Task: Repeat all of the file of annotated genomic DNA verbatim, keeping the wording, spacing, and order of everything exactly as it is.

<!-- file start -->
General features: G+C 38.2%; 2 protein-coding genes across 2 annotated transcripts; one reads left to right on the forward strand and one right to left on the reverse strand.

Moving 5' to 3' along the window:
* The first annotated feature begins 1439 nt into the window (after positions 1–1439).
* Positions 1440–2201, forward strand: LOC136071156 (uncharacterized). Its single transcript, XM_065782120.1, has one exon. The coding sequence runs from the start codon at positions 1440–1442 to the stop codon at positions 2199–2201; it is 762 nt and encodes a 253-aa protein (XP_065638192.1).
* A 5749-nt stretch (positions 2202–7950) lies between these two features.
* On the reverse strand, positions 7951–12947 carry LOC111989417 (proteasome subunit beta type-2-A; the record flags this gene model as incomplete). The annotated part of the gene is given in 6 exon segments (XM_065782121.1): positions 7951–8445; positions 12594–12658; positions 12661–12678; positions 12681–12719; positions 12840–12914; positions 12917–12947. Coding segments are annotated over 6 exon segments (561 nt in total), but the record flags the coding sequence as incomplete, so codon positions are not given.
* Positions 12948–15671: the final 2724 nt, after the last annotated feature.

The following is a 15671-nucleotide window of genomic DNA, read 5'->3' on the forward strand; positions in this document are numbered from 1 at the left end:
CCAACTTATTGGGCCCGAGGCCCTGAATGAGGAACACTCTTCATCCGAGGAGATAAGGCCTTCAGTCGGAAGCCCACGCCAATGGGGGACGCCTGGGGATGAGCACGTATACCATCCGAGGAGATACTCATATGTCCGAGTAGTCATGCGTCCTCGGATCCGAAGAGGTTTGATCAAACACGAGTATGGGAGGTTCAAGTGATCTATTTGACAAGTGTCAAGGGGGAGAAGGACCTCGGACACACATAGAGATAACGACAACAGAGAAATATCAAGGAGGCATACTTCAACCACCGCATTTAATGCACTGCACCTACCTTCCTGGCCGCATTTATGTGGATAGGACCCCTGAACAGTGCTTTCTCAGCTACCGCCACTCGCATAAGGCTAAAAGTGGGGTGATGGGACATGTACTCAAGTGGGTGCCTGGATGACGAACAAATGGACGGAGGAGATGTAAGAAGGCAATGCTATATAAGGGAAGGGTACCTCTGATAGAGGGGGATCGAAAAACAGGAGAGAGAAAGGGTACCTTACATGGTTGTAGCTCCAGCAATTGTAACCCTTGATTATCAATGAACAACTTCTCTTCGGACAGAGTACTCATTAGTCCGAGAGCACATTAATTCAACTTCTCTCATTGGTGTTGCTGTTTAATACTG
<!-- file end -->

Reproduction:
General features: G+C 38.2%; 2 protein-coding genes across 2 annotated transcripts; one reads left to right on the forward strand and one right to left on the reverse strand.

Moving 5' to 3' along the window:
* The first annotated feature begins 1439 nt into the window (after positions 1–1439).
* Positions 1440–2201, forward strand: LOC136071156 (uncharacterized). Its single transcript, XM_065782120.1, has one exon. The coding sequence runs from the start codon at positions 1440–1442 to the stop codon at positions 2199–2201; it is 762 nt and encodes a 253-aa protein (XP_065638192.1).
* A 5749-nt stretch (positions 2202–7950) lies between these two features.
* On the reverse strand, positions 7951–12947 carry LOC111989417 (proteasome subunit beta type-2-A; the record flags this gene model as incomplete). The annotated part of the gene is given in 6 exon segments (XM_065782121.1): positions 7951–8445; positions 12594–12658; positions 12661–12678; positions 12681–12719; positions 12840–12914; positions 12917–12947. Coding segments are annotated over 6 exon segments (561 nt in total), but the record flags the coding sequence as incomplete, so codon positions are not given.
* Positions 12948–15671: the final 2724 nt, after the last annotated feature.

The following is a 15671-nucleotide window of genomic DNA, read 5'->3' on the forward strand; positions in this document are numbered from 1 at the left end:
CCAACTTATTGGGCCCGAGGCCCTGAATGAGGAACACTCTTCATCCGAGGAGATAAGGCCTTCAGTCGGAAGCCCACGCCAATGGGGGACGCCTGGGGATGAGCACGTATACCATCCGAGGAGATACTCATATGTCCGAGTAGTCATGCGTCCTCGGATCCGAAGAGGTTTGATCAAACACGAGTATGGGAGGTTCAAGTGATCTATTTGACAAGTGTCAAGGGGGAGAAGGACCTCGGACACACATAGAGATAACGACAACAGAGAAATATCAAGGAGGCATACTTCAACCACCGCATTTAATGCACTGCACCTACCTTCCTGGCCGCATTTATGTGGATAGGACCCCTGAACAGTGCTTTCTCAGCTACCGCCACTCGCATAAGGCTAAAAGTGGGGTGATGGGACATGTACTCAAGTGGGTGCCTGGATGACGAACAAATGGACGGAGGAGATGTAAGAAGGCAATGCTATATAAGGGAAGGGTACCTCTGATAGAGGGGGATCGAAAAACAGGAGAGAGAAAGGGTACCTTACATGGTTGTAGCTCCAGCAATTGTAACCCTTGATTATCAATGAACAACTTCTCTTCGGACAGAGTACTCATTAGTCCGAGAGCACATTAATTCAACTTCTCTCATTGGTGTTGCTGTTTAATACTG